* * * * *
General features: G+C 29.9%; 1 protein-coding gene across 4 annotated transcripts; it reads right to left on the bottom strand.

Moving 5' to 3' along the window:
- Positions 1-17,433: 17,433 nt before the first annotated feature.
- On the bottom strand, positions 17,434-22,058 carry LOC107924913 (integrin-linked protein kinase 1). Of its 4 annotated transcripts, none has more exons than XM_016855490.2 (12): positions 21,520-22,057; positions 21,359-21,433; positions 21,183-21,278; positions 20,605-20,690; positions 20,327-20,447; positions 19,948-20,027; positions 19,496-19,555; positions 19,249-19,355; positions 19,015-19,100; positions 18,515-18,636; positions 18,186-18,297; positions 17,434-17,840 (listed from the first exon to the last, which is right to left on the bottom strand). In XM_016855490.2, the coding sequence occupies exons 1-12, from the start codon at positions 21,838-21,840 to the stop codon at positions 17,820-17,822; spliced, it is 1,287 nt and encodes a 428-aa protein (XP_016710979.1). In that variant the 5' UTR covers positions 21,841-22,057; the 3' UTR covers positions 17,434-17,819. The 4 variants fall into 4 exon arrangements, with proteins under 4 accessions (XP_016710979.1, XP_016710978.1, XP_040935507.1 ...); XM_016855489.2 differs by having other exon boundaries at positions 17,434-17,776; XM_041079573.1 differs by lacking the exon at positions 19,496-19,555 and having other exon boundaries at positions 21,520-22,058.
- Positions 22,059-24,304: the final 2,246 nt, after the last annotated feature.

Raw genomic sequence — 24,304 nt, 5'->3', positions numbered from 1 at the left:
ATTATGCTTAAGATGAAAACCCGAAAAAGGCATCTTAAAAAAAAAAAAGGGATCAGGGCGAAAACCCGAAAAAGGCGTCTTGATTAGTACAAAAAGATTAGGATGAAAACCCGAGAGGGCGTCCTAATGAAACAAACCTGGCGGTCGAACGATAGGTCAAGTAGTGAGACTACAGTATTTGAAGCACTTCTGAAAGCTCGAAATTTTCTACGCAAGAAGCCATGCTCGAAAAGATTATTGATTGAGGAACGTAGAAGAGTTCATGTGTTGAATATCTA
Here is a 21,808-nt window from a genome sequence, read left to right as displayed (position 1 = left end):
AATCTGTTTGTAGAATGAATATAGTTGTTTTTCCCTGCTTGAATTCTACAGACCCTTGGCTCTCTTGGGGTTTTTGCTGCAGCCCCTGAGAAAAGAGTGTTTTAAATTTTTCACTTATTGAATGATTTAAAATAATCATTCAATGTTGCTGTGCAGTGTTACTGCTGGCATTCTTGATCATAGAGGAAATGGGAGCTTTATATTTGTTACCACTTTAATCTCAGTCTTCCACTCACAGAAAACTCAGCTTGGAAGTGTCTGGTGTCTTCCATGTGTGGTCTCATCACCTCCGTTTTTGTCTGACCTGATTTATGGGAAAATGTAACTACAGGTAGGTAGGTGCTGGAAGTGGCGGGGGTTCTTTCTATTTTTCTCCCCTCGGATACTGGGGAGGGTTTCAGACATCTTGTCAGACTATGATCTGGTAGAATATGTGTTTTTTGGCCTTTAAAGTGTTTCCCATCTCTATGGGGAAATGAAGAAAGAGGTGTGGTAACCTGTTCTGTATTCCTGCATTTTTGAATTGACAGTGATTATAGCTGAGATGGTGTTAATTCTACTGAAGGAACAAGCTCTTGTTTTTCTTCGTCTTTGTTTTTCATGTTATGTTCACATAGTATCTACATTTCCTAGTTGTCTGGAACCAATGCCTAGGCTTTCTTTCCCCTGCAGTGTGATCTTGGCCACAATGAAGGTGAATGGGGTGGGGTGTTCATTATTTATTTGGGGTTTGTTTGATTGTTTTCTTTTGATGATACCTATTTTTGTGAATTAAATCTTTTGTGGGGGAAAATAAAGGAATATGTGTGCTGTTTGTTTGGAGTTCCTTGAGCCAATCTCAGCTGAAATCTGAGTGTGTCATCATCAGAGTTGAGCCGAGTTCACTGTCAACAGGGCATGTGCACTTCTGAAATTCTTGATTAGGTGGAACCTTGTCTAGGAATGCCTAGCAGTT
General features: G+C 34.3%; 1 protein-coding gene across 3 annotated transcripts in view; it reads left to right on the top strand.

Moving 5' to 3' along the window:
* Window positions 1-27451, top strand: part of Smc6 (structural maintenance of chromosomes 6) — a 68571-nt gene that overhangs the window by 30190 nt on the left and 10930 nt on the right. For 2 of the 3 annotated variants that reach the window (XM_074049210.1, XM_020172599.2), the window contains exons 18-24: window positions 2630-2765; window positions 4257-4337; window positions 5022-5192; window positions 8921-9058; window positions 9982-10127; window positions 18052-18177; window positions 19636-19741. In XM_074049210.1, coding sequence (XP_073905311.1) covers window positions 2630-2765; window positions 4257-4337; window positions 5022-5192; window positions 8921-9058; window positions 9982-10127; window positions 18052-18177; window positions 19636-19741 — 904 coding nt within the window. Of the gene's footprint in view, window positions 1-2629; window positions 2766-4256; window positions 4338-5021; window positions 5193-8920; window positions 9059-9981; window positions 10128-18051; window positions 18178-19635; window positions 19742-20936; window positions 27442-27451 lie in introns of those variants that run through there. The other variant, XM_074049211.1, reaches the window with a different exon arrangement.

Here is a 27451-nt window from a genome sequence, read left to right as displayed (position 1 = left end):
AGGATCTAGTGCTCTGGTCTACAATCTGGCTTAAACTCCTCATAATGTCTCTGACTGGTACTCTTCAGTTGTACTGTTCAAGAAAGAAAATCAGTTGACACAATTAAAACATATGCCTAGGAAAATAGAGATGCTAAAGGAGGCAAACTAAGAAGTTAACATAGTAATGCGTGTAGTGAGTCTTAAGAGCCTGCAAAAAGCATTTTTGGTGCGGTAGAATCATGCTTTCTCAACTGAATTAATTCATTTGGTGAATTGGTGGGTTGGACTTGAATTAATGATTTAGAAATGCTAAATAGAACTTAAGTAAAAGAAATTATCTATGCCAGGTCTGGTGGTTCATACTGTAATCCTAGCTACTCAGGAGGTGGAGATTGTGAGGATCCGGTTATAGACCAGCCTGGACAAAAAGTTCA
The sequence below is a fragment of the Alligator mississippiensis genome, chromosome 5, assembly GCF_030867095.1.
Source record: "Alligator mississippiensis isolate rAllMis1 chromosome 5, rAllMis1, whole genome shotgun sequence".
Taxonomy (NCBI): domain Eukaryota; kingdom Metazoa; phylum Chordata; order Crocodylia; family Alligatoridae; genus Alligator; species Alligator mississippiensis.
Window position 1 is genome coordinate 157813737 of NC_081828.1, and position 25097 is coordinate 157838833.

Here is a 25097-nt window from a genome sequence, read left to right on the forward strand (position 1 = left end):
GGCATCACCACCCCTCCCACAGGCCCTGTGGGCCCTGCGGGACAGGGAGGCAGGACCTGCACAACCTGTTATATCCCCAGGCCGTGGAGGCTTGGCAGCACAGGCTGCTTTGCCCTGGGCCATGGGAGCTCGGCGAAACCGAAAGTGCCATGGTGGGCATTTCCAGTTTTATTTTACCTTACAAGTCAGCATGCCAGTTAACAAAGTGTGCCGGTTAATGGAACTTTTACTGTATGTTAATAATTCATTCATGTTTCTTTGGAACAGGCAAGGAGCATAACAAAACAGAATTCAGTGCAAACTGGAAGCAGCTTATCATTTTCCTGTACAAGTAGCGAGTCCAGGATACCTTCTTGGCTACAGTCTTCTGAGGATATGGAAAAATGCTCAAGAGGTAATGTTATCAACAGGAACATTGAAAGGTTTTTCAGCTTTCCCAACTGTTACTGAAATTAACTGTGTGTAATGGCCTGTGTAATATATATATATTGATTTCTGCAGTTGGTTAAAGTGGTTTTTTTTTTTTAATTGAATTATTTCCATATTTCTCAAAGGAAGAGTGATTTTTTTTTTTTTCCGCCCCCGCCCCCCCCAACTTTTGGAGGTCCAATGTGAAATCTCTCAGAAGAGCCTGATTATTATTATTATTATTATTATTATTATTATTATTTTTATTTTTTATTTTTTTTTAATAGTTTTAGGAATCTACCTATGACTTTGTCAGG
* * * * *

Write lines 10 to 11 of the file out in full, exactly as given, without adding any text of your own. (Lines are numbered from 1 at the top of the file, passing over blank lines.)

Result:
General features: G+C 34.3%; 1 protein-coding gene across 3 annotated transcripts in view; it reads left to right on the top strand.

Moving 5' to 3' along the window: